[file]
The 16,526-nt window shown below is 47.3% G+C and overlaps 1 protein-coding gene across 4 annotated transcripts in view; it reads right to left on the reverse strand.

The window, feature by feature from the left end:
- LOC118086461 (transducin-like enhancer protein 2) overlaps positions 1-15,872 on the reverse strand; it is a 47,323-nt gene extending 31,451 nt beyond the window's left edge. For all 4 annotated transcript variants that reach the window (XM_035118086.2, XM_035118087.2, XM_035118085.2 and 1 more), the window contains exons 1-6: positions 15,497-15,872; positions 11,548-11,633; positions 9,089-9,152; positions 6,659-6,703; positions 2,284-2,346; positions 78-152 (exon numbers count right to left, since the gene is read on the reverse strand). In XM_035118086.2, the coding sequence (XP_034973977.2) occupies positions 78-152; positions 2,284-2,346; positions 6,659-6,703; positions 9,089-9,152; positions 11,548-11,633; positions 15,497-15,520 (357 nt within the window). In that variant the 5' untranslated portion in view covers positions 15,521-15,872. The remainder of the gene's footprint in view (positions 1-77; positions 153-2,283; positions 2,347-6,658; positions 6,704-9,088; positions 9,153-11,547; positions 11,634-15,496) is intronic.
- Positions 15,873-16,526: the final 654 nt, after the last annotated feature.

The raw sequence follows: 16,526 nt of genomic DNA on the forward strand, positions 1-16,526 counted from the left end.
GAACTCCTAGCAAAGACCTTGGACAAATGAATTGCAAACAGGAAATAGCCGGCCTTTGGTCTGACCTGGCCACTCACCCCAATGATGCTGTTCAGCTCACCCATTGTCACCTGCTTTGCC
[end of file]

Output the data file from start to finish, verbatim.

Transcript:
The 16,526-nt window shown below is 47.3% G+C and overlaps 1 protein-coding gene across 4 annotated transcripts in view; it reads right to left on the reverse strand.

The window, feature by feature from the left end:
- LOC118086461 (transducin-like enhancer protein 2) overlaps positions 1-15,872 on the reverse strand; it is a 47,323-nt gene extending 31,451 nt beyond the window's left edge. For all 4 annotated transcript variants that reach the window (XM_035118086.2, XM_035118087.2, XM_035118085.2 and 1 more), the window contains exons 1-6: positions 15,497-15,872; positions 11,548-11,633; positions 9,089-9,152; positions 6,659-6,703; positions 2,284-2,346; positions 78-152 (exon numbers count right to left, since the gene is read on the reverse strand). In XM_035118086.2, the coding sequence (XP_034973977.2) occupies positions 78-152; positions 2,284-2,346; positions 6,659-6,703; positions 9,089-9,152; positions 11,548-11,633; positions 15,497-15,520 (357 nt within the window). In that variant the 5' untranslated portion in view covers positions 15,521-15,872. The remainder of the gene's footprint in view (positions 1-77; positions 153-2,283; positions 2,347-6,658; positions 6,704-9,088; positions 9,153-11,547; positions 11,634-15,496) is intronic.
- Positions 15,873-16,526: the final 654 nt, after the last annotated feature.

The raw sequence follows: 16,526 nt of genomic DNA on the forward strand, positions 1-16,526 counted from the left end.
GAACTCCTAGCAAAGACCTTGGACAAATGAATTGCAAACAGGAAATAGCCGGCCTTTGGTCTGACCTGGCCACTCACCCCAATGATGCTGTTCAGCTCACCCATTGTCACCTGCTTTGCC